|Title||A new genus for the Australian leptodactylid frog Crinia darlingtoni|
Crinia darlingtoni Loveridge, 1933, was described from a series of four specimens collected by P. J. Darlington at the Queensland National Park, Macpherson Range, Queensland, and distinguished by the rudimentary condition of the first finger and the extremely small first toe. Loveridge noted that some specimens bore a resemblance to C. acutirostris Andersson in colouration but did not discuss the phylogenetic relationships of his new species.
For a generic revision Parker (1940) examined a juvenile paratype and on the basis of a similarity in the condition of the prevomer, he associated C. darlingtoni with C. leai Fletcher, C. rosea Harrison and C. laevis (Günther). In the last species he also recognized two sub-species, C. l. laevis and C. l. victoriana Boulenger, which Littlejohn & Martin (1964) later restored to specific rank. The most recent contributor (Lynch, 1971) did not examine C. darlingtoni but, on the basis of published data, supported the concept of C. darlingtoni being most closely related to C. laevis and C. victoriana.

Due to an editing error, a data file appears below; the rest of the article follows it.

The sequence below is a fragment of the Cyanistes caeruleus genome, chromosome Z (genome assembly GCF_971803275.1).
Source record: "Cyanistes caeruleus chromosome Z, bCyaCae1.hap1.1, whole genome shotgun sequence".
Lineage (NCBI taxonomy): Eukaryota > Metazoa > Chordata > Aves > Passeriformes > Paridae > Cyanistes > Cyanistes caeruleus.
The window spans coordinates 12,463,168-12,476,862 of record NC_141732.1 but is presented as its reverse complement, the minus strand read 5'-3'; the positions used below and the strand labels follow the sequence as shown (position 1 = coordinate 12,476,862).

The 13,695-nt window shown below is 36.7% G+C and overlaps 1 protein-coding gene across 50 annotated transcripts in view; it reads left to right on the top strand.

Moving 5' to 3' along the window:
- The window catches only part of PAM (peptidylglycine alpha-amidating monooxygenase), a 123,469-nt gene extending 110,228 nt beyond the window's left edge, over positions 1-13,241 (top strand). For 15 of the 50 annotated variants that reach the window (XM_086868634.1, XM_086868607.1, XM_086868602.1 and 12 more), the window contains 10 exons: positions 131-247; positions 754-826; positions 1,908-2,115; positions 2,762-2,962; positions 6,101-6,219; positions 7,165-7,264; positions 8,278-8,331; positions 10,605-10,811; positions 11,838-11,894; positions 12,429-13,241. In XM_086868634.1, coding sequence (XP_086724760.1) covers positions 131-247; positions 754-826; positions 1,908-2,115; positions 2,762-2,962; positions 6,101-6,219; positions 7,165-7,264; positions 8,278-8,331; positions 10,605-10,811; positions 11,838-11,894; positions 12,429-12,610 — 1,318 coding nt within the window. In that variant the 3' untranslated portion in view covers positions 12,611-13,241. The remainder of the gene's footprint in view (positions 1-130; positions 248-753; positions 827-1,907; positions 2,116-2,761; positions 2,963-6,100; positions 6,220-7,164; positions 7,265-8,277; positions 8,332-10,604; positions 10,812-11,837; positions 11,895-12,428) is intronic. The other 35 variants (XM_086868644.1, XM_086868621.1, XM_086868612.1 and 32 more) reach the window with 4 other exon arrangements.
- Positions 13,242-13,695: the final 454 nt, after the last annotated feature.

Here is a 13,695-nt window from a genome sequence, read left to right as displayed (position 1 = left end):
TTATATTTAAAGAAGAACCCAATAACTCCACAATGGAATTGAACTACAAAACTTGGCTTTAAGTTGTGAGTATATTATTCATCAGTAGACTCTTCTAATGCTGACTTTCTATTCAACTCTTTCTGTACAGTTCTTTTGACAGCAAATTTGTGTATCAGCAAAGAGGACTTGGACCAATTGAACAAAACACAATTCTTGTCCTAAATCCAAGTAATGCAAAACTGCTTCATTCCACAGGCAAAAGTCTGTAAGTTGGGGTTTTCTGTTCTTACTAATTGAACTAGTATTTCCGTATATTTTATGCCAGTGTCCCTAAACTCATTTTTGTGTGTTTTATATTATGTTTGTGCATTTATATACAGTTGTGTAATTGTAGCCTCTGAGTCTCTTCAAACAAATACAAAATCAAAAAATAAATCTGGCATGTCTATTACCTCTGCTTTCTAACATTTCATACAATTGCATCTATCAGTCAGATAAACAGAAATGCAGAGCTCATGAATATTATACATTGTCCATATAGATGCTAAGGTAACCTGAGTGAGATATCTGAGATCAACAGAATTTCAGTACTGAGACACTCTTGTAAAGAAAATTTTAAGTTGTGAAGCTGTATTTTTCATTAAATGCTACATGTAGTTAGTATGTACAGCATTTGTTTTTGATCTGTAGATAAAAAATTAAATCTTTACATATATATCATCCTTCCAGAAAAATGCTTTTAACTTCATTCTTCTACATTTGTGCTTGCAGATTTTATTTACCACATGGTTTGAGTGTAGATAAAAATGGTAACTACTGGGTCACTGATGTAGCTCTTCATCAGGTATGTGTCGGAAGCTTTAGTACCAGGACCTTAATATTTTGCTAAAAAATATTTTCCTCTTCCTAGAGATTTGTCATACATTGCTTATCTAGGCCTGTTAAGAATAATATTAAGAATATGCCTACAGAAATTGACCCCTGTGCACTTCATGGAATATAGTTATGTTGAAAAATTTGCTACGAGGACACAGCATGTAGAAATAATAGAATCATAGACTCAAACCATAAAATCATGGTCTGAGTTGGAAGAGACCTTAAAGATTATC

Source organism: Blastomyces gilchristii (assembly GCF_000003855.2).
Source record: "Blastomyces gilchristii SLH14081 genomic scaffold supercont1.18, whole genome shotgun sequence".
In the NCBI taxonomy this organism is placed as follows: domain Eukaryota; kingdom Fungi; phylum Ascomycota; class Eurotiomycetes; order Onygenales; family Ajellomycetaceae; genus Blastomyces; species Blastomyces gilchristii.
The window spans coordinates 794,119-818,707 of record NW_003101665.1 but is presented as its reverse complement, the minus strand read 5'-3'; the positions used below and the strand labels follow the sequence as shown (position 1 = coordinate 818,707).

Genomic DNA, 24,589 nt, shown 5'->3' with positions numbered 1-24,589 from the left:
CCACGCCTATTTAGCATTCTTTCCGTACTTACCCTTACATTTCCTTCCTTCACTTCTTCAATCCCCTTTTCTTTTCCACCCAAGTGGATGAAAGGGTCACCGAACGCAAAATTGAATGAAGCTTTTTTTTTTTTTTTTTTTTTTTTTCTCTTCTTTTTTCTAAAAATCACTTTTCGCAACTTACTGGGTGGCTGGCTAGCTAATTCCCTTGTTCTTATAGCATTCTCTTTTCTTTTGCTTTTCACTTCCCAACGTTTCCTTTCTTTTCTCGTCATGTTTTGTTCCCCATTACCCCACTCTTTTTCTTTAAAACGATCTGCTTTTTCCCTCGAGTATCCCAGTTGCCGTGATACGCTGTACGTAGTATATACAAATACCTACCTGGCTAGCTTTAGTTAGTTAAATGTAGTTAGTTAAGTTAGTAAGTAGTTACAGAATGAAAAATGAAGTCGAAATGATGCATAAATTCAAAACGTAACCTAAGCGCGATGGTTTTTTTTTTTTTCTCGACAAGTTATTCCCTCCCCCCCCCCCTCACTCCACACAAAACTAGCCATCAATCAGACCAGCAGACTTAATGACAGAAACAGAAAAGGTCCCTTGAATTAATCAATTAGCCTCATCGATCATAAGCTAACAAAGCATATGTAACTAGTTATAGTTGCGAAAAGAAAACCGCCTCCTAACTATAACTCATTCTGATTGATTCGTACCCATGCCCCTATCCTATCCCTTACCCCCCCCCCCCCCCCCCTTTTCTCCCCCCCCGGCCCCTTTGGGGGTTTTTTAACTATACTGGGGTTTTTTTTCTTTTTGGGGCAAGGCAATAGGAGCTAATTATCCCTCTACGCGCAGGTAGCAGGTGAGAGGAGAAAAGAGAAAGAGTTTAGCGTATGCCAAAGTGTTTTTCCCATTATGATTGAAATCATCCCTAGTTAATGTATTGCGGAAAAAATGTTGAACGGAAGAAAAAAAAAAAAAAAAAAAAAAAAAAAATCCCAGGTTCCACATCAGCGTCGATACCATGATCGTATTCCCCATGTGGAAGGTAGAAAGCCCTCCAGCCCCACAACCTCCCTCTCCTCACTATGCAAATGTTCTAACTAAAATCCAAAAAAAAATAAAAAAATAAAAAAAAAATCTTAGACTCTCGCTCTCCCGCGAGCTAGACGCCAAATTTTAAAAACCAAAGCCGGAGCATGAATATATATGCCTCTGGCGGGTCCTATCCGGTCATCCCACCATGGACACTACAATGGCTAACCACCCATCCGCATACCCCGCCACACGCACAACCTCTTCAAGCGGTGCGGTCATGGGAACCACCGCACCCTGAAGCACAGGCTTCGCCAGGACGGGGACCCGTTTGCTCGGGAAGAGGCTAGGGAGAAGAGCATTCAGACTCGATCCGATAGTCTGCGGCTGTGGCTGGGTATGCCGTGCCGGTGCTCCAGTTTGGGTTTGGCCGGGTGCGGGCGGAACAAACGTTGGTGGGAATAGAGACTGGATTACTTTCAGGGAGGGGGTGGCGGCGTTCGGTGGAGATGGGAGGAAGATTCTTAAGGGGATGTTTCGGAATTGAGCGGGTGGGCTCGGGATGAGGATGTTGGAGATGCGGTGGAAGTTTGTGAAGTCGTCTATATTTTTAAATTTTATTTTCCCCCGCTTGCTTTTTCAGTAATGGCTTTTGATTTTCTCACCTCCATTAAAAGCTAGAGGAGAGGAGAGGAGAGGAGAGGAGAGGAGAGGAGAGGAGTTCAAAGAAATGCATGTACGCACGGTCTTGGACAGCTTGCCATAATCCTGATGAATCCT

Straughan & Main (1966) reported that male C. darlingtoni possess bilateral brood pouches in the inguinal region, in which they found larvae at various stages of development up to metamorphic climax. Such structures and the habit of parental care are unique amongst Australian frogs; C. darlingtoni therefore contrasts strikingly with the other members of the genus which lack such structures and have free-living tadpoles. Straughan & Main considered C. darlingtoni to be of considerable antiquity, persisting in a restricted habitat, which they argued had probably remained unchanged since the late Tertiary.
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